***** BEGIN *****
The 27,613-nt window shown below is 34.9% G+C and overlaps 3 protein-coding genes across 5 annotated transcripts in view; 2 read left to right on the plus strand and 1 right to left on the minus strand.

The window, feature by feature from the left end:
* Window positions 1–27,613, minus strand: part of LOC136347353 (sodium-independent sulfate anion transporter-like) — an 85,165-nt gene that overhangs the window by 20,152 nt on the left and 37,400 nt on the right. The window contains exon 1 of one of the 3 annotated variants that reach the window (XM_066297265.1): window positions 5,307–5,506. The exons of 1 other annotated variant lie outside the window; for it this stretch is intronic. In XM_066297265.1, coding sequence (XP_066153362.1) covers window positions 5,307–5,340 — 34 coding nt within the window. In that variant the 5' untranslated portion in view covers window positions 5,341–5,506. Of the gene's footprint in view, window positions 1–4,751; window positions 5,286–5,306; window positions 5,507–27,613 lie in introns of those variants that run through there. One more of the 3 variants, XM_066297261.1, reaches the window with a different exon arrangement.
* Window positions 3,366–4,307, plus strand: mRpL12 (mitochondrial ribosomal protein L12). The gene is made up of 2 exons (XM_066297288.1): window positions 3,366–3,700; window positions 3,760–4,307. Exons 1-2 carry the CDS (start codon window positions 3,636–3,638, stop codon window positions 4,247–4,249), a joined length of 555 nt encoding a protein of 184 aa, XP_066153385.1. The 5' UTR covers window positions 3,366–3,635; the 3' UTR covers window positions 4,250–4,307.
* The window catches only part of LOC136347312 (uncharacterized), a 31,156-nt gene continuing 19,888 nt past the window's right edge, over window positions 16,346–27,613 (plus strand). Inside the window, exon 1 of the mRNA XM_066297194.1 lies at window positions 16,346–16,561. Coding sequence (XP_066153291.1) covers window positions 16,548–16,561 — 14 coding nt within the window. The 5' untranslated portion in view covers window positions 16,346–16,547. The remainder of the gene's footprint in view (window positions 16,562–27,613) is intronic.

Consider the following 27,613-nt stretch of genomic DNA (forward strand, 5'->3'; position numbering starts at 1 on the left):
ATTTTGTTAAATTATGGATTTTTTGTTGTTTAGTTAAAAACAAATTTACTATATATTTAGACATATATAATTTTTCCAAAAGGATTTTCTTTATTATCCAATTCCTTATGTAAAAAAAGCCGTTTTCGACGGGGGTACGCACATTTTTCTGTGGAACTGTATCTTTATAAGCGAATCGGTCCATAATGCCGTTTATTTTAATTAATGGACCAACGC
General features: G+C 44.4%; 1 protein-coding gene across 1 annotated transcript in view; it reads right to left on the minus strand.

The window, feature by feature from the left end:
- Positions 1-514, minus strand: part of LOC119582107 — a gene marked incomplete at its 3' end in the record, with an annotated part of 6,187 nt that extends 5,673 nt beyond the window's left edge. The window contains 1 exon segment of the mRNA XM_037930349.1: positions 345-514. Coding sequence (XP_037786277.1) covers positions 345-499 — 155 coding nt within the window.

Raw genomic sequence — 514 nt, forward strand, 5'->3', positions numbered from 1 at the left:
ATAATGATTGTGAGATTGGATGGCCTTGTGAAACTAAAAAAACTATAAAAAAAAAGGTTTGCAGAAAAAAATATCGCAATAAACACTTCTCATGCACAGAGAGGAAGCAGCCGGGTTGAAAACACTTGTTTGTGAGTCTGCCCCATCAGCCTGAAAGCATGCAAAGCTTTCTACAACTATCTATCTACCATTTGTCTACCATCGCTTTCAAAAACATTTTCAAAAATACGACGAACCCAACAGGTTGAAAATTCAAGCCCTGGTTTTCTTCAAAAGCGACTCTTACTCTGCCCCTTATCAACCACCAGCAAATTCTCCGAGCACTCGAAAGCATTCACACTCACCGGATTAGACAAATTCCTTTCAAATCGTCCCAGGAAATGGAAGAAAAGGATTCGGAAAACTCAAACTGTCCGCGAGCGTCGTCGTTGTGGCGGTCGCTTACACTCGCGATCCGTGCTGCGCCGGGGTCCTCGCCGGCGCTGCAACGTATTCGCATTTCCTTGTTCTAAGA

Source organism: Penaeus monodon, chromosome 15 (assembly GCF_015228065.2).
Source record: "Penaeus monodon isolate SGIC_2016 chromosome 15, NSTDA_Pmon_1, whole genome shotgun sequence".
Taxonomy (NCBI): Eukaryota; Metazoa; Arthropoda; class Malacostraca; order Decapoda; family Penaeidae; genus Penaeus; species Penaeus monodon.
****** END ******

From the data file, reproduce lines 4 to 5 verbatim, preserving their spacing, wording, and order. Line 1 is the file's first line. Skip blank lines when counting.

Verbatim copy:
* Window positions 3,366–4,307, plus strand: mRpL12 (mitochondrial ribosomal protein L12). The gene is made up of 2 exons (XM_066297288.1): window positions 3,366–3,700; window positions 3,760–4,307. Exons 1-2 carry the CDS (start codon window positions 3,636–3,638, stop codon window positions 4,247–4,249), a joined length of 555 nt encoding a protein of 184 aa, XP_066153385.1. The 5' UTR covers window positions 3,366–3,635; the 3' UTR covers window positions 4,250–4,307.
* The window catches only part of LOC136347312 (uncharacterized), a 31,156-nt gene continuing 19,888 nt past the window's right edge, over window positions 16,346–27,613 (plus strand). Inside the window, exon 1 of the mRNA XM_066297194.1 lies at window positions 16,346–16,561. Coding sequence (XP_066153291.1) covers window positions 16,548–16,561 — 14 coding nt within the window. The 5' untranslated portion in view covers window positions 16,346–16,547. The remainder of the gene's footprint in view (window positions 16,562–27,613) is intronic.